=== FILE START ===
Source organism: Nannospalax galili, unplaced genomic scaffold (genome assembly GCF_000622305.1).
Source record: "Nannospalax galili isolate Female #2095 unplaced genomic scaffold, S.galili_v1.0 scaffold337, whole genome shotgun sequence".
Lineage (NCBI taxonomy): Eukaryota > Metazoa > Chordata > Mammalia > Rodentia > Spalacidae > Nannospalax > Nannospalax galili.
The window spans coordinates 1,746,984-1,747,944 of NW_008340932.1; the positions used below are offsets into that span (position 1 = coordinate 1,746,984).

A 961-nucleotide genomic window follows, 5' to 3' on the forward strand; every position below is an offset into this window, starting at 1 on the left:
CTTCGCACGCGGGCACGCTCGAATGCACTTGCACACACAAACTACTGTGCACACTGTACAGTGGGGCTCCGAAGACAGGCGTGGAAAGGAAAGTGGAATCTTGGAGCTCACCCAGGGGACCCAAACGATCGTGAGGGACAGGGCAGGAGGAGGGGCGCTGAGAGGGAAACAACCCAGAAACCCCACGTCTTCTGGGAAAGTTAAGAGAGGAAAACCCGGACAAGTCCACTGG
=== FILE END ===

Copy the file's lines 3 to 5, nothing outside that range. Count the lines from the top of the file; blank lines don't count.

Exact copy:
Lineage (NCBI taxonomy): Eukaryota > Metazoa > Chordata > Mammalia > Rodentia > Spalacidae > Nannospalax > Nannospalax galili.
The window spans coordinates 1,746,984-1,747,944 of NW_008340932.1; the positions used below are offsets into that span (position 1 = coordinate 1,746,984).

A 961-nucleotide genomic window follows, 5' to 3' on the forward strand; every position below is an offset into this window, starting at 1 on the left: